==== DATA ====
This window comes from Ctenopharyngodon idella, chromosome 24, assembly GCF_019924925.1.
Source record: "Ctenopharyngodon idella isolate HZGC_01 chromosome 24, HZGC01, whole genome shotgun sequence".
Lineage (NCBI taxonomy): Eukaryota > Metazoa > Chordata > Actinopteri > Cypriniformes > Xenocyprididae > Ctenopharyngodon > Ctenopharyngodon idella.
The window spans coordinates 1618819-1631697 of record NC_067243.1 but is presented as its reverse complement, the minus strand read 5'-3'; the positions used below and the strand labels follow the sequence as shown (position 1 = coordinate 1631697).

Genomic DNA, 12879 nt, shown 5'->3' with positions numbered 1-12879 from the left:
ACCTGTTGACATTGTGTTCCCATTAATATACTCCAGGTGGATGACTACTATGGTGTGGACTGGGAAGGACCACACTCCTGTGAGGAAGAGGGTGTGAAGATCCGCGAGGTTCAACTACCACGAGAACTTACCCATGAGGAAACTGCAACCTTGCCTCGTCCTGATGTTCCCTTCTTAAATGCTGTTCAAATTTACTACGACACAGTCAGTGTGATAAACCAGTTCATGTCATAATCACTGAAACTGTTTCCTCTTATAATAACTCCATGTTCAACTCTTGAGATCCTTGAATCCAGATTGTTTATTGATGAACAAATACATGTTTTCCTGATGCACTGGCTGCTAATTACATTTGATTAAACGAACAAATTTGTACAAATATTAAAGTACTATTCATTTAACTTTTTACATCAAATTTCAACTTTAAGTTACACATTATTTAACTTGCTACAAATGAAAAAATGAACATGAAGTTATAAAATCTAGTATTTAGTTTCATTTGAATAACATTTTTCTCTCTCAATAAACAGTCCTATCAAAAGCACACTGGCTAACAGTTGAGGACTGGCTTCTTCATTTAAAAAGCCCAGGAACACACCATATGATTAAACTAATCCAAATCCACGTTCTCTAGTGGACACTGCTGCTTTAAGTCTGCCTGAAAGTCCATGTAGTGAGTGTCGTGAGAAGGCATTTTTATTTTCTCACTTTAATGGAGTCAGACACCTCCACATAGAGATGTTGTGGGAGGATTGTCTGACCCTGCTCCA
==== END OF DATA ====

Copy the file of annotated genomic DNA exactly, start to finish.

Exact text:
This window comes from Ctenopharyngodon idella, chromosome 24, assembly GCF_019924925.1.
Source record: "Ctenopharyngodon idella isolate HZGC_01 chromosome 24, HZGC01, whole genome shotgun sequence".
Lineage (NCBI taxonomy): Eukaryota > Metazoa > Chordata > Actinopteri > Cypriniformes > Xenocyprididae > Ctenopharyngodon > Ctenopharyngodon idella.
The window spans coordinates 1618819-1631697 of record NC_067243.1 but is presented as its reverse complement, the minus strand read 5'-3'; the positions used below and the strand labels follow the sequence as shown (position 1 = coordinate 1631697).

Genomic DNA, 12879 nt, shown 5'->3' with positions numbered 1-12879 from the left:
ACCTGTTGACATTGTGTTCCCATTAATATACTCCAGGTGGATGACTACTATGGTGTGGACTGGGAAGGACCACACTCCTGTGAGGAAGAGGGTGTGAAGATCCGCGAGGTTCAACTACCACGAGAACTTACCCATGAGGAAACTGCAACCTTGCCTCGTCCTGATGTTCCCTTCTTAAATGCTGTTCAAATTTACTACGACACAGTCAGTGTGATAAACCAGTTCATGTCATAATCACTGAAACTGTTTCCTCTTATAATAACTCCATGTTCAACTCTTGAGATCCTTGAATCCAGATTGTTTATTGATGAACAAATACATGTTTTCCTGATGCACTGGCTGCTAATTACATTTGATTAAACGAACAAATTTGTACAAATATTAAAGTACTATTCATTTAACTTTTTACATCAAATTTCAACTTTAAGTTACACATTATTTAACTTGCTACAAATGAAAAAATGAACATGAAGTTATAAAATCTAGTATTTAGTTTCATTTGAATAACATTTTTCTCTCTCAATAAACAGTCCTATCAAAAGCACACTGGCTAACAGTTGAGGACTGGCTTCTTCATTTAAAAAGCCCAGGAACACACCATATGATTAAACTAATCCAAATCCACGTTCTCTAGTGGACACTGCTGCTTTAAGTCTGCCTGAAAGTCCATGTAGTGAGTGTCGTGAGAAGGCATTTTTATTTTCTCACTTTAATGGAGTCAGACACCTCCACATAGAGATGTTGTGGGAGGATTGTCTGACCCTGCTCCA